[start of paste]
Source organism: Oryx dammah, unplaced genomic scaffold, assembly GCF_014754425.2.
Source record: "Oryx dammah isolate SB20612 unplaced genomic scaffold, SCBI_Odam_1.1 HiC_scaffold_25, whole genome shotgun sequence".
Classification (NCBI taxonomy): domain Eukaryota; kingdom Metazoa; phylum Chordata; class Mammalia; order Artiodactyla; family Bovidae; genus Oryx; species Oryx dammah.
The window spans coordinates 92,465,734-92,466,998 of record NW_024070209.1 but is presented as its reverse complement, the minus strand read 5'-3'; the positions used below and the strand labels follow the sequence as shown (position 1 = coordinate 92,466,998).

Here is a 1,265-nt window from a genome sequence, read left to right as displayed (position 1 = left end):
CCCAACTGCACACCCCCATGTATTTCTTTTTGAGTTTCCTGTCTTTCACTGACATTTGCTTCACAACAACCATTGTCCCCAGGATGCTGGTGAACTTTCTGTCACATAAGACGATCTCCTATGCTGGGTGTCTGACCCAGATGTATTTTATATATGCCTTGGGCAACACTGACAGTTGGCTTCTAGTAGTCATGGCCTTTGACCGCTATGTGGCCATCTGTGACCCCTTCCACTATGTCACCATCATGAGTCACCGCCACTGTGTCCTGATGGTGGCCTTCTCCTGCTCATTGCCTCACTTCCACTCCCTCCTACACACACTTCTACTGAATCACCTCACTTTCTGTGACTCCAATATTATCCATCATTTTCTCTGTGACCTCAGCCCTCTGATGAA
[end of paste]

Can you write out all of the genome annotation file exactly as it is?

Source organism: Oryx dammah, unplaced genomic scaffold, assembly GCF_014754425.2.
Source record: "Oryx dammah isolate SB20612 unplaced genomic scaffold, SCBI_Odam_1.1 HiC_scaffold_25, whole genome shotgun sequence".
Classification (NCBI taxonomy): domain Eukaryota; kingdom Metazoa; phylum Chordata; class Mammalia; order Artiodactyla; family Bovidae; genus Oryx; species Oryx dammah.
The window spans coordinates 92,465,734-92,466,998 of record NW_024070209.1 but is presented as its reverse complement, the minus strand read 5'-3'; the positions used below and the strand labels follow the sequence as shown (position 1 = coordinate 92,466,998).

Here is a 1,265-nt window from a genome sequence, read left to right as displayed (position 1 = left end):
CCCAACTGCACACCCCCATGTATTTCTTTTTGAGTTTCCTGTCTTTCACTGACATTTGCTTCACAACAACCATTGTCCCCAGGATGCTGGTGAACTTTCTGTCACATAAGACGATCTCCTATGCTGGGTGTCTGACCCAGATGTATTTTATATATGCCTTGGGCAACACTGACAGTTGGCTTCTAGTAGTCATGGCCTTTGACCGCTATGTGGCCATCTGTGACCCCTTCCACTATGTCACCATCATGAGTCACCGCCACTGTGTCCTGATGGTGGCCTTCTCCTGCTCATTGCCTCACTTCCACTCCCTCCTACACACACTTCTACTGAATCACCTCACTTTCTGTGACTCCAATATTATCCATCATTTTCTCTGTGACCTCAGCCCTCTGATGAA